Dimension of time in food access
My study centers on dimension of time in shaping food access in urban contexts. Most food outlets have a limited time of operation over a day and some also have different daily operating hours over a week. The different store hours shaped by store policies create an hourly and daily variation of availability to buying food. I identify this inequality of temporal access in cities through cutting-edge geovisualization techniques (Chen and Clark, 2013). The space-time food access is related to socioeconomic status (SES) such as education attainment and poverty rate. A surprising finding is that low-SES neighborhoods are not at a disadvantage of spatial access, but their limited temporal access is a more pressing concern (Chen and Clark, 2015).
Social media in food exposure study
Food activities analyses on the individual level posed a daunting challenge for social scientists because of the tedious nature of data collection. I take an innovative approach to soliciting food-related activities from social media, or specifically Twitter. After correlating with food environment such as grocery stores and fast food restaurants, I identify the relationship between food environment and individual food choices: exposure to a healthful food environment increases healthful choices; an obesogenic food environment such as prevalence of fast food restaurants, on the other hand, may not necessarily increase the likelihood of eating fast food (Chen and Yang, 2014).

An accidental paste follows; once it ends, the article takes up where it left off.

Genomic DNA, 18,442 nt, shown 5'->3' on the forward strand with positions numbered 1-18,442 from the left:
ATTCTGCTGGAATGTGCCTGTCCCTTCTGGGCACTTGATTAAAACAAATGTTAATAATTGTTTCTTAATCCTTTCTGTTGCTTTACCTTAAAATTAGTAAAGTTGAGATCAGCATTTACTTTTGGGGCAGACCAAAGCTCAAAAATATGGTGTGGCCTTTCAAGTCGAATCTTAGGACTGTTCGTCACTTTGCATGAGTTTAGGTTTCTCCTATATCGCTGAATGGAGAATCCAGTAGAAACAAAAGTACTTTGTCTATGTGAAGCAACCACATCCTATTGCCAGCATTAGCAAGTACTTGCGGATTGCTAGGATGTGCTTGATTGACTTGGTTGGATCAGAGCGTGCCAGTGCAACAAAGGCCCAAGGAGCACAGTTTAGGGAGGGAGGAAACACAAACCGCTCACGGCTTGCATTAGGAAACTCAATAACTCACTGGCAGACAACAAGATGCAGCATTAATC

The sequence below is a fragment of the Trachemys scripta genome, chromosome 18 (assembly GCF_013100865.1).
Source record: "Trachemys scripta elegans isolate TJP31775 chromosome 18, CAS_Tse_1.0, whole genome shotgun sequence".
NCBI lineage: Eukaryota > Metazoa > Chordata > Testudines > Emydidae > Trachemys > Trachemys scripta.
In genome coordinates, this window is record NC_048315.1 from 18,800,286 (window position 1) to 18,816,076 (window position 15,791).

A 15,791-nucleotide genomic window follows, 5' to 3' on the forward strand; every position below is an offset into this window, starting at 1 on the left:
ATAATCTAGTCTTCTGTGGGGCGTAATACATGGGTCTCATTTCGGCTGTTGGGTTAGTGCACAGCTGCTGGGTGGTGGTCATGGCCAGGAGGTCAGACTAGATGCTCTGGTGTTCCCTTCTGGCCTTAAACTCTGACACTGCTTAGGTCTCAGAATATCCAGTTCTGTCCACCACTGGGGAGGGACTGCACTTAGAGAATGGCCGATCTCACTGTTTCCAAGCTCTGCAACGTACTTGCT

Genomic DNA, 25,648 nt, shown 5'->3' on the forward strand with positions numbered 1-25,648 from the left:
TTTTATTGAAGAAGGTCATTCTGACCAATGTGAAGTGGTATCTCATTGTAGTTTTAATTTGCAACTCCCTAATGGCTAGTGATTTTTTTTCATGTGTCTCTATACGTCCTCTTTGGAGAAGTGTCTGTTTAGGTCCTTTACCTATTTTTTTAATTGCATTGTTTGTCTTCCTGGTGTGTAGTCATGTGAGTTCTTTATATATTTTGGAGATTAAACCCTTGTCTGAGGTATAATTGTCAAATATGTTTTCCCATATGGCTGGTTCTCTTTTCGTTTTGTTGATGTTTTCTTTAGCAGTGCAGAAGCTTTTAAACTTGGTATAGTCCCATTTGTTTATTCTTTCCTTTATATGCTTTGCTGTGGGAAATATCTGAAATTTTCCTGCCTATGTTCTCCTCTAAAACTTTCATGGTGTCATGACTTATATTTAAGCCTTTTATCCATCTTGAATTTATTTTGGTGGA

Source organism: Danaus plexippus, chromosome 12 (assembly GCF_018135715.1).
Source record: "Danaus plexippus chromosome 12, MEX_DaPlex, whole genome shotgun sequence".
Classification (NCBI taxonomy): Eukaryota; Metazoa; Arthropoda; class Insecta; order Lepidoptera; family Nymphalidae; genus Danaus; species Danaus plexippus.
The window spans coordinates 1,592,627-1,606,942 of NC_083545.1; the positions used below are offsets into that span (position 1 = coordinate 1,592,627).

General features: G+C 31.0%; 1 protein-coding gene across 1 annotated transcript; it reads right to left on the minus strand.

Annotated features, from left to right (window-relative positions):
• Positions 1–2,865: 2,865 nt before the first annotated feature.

Temporal hierachy of shelters
Relief resources are unevenly distributed over space. One overlooked facet in emergency shelter planning is that people’s needs for these resources vary over time. For example, it has been observed that camping equipment was mostly needed three days after the occurrence of this earthquake; however, ten days after the quake, more complex household necessities, such as shower facilities and kitchens, came to the forefront. I propose a three-level hierarchical location model for optimizing the placement of earthquake shelters by taking into account this temporal variance. The result has been eventually implemented in a real-world earthquake evacuation planning zone in Beijing, China (Chen et al, 2012).
Individuals combine many trips into a single trip chain to make more efficient use of their time. For example, on the way home from work, a person may shop for groceries at a local store and then visit a nearby post office. This effect called trip-chaining of multiple different activities received scant attentions in Time Geography. I then propose four formal mathematical models to conceptualize the problem (Chen and Kwan, 2012).